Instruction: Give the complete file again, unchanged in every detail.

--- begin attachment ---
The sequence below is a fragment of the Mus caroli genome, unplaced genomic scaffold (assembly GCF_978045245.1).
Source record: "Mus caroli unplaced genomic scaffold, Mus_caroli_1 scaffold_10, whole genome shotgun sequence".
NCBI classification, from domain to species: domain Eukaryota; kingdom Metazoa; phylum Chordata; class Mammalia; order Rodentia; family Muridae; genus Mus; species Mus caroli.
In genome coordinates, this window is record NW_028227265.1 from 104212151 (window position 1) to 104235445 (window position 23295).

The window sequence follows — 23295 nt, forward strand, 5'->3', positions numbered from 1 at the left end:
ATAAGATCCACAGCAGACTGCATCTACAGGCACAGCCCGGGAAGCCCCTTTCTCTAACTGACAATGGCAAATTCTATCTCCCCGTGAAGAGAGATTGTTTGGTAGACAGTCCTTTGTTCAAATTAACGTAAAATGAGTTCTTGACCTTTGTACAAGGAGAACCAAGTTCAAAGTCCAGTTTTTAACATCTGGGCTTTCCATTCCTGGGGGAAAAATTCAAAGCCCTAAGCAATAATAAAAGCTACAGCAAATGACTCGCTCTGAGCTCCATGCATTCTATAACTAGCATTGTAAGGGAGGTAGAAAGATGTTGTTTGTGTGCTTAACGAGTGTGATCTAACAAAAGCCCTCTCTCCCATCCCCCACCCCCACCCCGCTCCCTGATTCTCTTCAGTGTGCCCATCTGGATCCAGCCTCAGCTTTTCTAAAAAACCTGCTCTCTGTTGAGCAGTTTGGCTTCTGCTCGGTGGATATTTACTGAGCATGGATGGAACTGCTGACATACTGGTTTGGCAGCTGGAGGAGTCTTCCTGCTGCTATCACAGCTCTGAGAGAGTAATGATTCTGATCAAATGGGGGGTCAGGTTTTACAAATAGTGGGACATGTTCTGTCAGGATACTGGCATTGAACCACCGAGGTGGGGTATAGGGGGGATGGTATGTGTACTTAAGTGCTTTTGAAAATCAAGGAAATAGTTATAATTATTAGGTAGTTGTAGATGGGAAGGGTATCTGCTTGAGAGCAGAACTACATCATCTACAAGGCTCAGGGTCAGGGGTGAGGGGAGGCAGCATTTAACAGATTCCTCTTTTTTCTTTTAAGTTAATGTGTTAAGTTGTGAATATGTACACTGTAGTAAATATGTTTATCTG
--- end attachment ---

The sequence below is a fragment of the Mus caroli genome, unplaced genomic scaffold (assembly GCF_978045245.1).
Source record: "Mus caroli unplaced genomic scaffold, Mus_caroli_1 scaffold_10, whole genome shotgun sequence".
NCBI classification, from domain to species: domain Eukaryota; kingdom Metazoa; phylum Chordata; class Mammalia; order Rodentia; family Muridae; genus Mus; species Mus caroli.
In genome coordinates, this window is record NW_028227265.1 from 104212151 (window position 1) to 104235445 (window position 23295).

The window sequence follows — 23295 nt, forward strand, 5'->3', positions numbered from 1 at the left end:
ATAAGATCCACAGCAGACTGCATCTACAGGCACAGCCCGGGAAGCCCCTTTCTCTAACTGACAATGGCAAATTCTATCTCCCCGTGAAGAGAGATTGTTTGGTAGACAGTCCTTTGTTCAAATTAACGTAAAATGAGTTCTTGACCTTTGTACAAGGAGAACCAAGTTCAAAGTCCAGTTTTTAACATCTGGGCTTTCCATTCCTGGGGGAAAAATTCAAAGCCCTAAGCAATAATAAAAGCTACAGCAAATGACTCGCTCTGAGCTCCATGCATTCTATAACTAGCATTGTAAGGGAGGTAGAAAGATGTTGTTTGTGTGCTTAACGAGTGTGATCTAACAAAAGCCCTCTCTCCCATCCCCCACCCCCACCCCGCTCCCTGATTCTCTTCAGTGTGCCCATCTGGATCCAGCCTCAGCTTTTCTAAAAAACCTGCTCTCTGTTGAGCAGTTTGGCTTCTGCTCGGTGGATATTTACTGAGCATGGATGGAACTGCTGACATACTGGTTTGGCAGCTGGAGGAGTCTTCCTGCTGCTATCACAGCTCTGAGAGAGTAATGATTCTGATCAAATGGGGGGTCAGGTTTTACAAATAGTGGGACATGTTCTGTCAGGATACTGGCATTGAACCACCGAGGTGGGGTATAGGGGGGATGGTATGTGTACTTAAGTGCTTTTGAAAATCAAGGAAATAGTTATAATTATTAGGTAGTTGTAGATGGGAAGGGTATCTGCTTGAGAGCAGAACTACATCATCTACAAGGCTCAGGGTCAGGGGTGAGGGGAGGCAGCATTTAACAGATTCCTCTTTTTTCTTTTAAGTTAATGTGTTAAGTTGTGAATATGTACACTGTAGTAAATATGTTTATCTG